What ever happened to people being responsible for their own actions?
Thats right, when Lawyers get involved and somone can possibly make some money out of it
Well, that's exactly what is being argued about in the court case.
I see both sides of this.
Of course, there's the responsibility for own actions thing. Goes without saying.
On the other hand... it is, and has always been, bloody ridiculous for Strava to have leaderboards for downhill sections. It doesn't cause stupid behaviour, but it certainly encourages it. In the beginning, Strava segments were all about the climbs - hence the KOM terminology. Then the downhill segments started to be a thing. Obvious potential for stupid behaviour... much moreso than climbs.
Strava has more than enough information necessary to determine whether a segment is uphill or down, and it would be trivial to include an "IF" statement in the code to disallow segments with - to be arbitrary - more than 1% average downhill gradient... if they chose to do so. They didn't, so it's difficult to argue that they didn't deliberately allow downhill KOM chasing to happen.
As for the "someone can possibly make money out of it"... that's an easy thing to say from a distance.
Especially in the USA, if you get killed or - worse - disabled, there is essentially no public support available. You pay your own medical bills. You pay your own rehab. You pay for your own personal care for the rest of your life. You pay for your own equipment needs... probably without an income... or go bankrupt trying. No medicare, no TAC, negligible social security. Declaring bankruptcy over medical bills after an accident or illness is not at all uncommon. If a family's main breadwinner is killed, then that family just has to suck it up and work out how to live without that income.
Unless... somebody can be found to have contributed, through deliberate act or through negligence, and their insurance company made to foot the bill. Essentially, liability insurance IS the social security safety net in USA.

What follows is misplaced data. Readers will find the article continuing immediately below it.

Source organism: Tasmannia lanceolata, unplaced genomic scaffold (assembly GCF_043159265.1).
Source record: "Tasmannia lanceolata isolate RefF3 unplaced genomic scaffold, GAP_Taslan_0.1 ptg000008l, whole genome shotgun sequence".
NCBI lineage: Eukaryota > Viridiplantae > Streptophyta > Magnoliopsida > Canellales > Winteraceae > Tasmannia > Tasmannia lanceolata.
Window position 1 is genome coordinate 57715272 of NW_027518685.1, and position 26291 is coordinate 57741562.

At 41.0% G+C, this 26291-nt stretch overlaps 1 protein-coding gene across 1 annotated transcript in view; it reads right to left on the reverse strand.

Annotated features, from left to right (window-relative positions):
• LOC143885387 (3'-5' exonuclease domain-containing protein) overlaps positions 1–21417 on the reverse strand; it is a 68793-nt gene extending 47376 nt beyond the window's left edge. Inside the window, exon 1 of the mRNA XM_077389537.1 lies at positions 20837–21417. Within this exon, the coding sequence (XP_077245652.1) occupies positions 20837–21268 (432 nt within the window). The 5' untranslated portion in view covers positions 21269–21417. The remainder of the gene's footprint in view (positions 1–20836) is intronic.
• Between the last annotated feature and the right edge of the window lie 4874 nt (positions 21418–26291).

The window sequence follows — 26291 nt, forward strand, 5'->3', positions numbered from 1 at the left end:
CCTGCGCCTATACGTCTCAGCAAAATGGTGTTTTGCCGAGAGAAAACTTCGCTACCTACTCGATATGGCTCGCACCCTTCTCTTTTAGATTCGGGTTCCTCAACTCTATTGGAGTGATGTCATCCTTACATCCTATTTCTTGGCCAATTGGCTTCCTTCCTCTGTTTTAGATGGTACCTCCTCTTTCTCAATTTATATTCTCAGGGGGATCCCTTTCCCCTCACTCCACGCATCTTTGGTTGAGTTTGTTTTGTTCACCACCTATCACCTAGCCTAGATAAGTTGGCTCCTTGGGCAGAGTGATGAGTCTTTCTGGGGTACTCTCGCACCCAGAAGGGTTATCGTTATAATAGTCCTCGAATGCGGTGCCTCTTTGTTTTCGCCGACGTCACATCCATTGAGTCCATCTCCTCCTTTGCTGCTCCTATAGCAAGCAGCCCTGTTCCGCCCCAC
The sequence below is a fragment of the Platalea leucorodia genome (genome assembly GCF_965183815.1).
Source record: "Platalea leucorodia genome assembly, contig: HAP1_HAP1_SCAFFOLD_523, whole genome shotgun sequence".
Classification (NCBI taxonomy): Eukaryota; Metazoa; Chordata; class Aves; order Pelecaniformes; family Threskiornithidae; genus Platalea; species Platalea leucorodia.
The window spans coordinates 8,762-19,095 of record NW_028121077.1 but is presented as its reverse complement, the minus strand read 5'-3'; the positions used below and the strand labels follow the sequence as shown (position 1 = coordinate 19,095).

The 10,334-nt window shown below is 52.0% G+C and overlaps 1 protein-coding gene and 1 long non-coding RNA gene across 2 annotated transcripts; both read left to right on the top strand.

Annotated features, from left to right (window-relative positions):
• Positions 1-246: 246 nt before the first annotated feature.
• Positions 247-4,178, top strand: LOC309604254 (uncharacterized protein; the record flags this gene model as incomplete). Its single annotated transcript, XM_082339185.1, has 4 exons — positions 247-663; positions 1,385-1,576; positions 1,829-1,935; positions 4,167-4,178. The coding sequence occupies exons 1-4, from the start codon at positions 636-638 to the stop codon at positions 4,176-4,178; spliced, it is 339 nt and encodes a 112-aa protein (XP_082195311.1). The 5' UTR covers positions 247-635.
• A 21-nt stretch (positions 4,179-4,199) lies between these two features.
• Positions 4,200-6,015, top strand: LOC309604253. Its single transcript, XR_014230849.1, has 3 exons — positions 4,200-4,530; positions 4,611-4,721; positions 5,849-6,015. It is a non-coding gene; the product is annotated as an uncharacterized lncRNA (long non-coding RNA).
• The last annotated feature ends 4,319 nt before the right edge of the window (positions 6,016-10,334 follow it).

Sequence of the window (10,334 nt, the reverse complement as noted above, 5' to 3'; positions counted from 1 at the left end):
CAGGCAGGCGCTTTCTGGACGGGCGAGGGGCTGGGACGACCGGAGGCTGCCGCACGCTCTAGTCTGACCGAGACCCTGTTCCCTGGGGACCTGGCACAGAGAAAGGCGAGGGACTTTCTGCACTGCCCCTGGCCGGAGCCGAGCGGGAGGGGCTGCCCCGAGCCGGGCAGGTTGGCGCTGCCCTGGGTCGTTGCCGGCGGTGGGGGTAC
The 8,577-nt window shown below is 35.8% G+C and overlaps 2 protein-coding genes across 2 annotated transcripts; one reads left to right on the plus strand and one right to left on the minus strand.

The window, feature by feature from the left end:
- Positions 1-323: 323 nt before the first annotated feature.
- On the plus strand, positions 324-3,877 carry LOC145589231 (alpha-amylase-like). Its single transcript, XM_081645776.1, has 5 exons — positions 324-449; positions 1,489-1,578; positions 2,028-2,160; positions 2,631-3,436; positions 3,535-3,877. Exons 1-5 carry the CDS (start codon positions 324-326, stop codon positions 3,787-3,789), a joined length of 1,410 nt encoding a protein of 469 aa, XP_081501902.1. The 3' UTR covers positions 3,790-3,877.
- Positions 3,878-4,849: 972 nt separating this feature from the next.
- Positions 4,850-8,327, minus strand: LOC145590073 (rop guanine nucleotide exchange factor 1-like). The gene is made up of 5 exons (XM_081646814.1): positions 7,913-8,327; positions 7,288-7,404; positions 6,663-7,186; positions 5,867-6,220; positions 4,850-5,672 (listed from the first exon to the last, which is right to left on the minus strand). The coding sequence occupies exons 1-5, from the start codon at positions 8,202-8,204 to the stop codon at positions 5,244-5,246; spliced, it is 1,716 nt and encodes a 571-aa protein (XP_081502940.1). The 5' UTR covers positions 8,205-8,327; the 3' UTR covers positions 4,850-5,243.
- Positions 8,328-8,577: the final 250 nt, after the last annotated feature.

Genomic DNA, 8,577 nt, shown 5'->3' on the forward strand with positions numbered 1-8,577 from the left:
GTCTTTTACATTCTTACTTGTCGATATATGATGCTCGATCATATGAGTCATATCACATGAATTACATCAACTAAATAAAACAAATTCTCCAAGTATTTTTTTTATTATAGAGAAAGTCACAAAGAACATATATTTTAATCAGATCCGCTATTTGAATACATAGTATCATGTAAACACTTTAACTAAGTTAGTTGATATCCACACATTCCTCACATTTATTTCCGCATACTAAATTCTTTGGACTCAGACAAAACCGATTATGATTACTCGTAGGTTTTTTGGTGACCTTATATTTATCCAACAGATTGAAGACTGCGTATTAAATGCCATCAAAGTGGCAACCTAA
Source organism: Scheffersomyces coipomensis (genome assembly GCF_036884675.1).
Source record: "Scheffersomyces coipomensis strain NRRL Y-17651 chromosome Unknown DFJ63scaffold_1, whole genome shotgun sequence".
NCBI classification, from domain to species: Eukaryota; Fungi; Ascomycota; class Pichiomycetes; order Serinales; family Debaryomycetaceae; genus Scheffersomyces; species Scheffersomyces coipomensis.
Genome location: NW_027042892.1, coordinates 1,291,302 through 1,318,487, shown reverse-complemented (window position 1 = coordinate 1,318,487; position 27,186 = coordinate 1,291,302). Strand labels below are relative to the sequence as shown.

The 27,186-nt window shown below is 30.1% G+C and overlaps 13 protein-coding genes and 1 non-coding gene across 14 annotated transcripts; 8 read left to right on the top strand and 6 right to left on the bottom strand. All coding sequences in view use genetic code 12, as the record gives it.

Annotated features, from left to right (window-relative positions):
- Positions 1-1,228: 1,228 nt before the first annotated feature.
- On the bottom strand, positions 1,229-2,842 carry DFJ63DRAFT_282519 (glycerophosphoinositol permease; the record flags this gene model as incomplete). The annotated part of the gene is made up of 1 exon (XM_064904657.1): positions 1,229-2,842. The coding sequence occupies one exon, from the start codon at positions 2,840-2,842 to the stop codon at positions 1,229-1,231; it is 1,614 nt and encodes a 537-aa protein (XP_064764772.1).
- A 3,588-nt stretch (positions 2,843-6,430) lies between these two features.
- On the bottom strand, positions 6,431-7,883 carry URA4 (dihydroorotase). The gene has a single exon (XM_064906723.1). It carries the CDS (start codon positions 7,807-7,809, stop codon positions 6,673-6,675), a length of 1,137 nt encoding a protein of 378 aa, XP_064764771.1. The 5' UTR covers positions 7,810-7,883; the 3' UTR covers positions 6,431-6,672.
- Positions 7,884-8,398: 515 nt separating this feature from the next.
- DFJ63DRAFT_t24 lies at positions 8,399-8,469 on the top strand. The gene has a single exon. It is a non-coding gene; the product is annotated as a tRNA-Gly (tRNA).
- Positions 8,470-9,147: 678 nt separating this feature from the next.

I'm sure there are some cases where people are making money out of suing for negligence and laughing all the way to the bank. But in many more cases it's just a matter of covering some of the enormous costs involved in getting injured or killed.
In this case, the guy f*cked up. That's obvious, and nobody is disputing it. But now his kids (if he had any) have to be raised by a single mum... which is a tough gig anywhere, and even moreso in the Land of the Free. Almost certainly a one-way ticket to the poverty line. Is it their fault that their Dad f*cked up and crashed his bike? Is it their fault that Strava chose to encourage people to do stupid things that led to this guy screwing up and getting dead? Or at very least, chose not to stop encouraging people?
Who here has never screwed up and almost
got severely injured? Who would want their kids held responsible for that?
Getting disabled is, in many ways, a tougher outcome than getting killed. A friend of friends took the moral high road and refused to sue the landholder for damages after he broke his neck in a mountain bike accident. He and his partner (who is now his full-time carer) live off charity - essentially, by begging. That's a hard way to live the rest of your life after a simple over-the-bars XC mountain bike crash in your 20s. And if everybody did it... there's only so much money to be raised by begging.
Nobody chooses to get killed or injured in an accident, even if they were doing something stupid at the time. It's the beginning of a world of misery for all involved. If you could secure financial support from an insurance company - somebody else's if you don't have your own - you would. Even if you do have your own insurance, the policy might require you to try and claim on somebody else's insurance first (by suing for damages) before they will pay out.
The whole thing is just crap for everybody.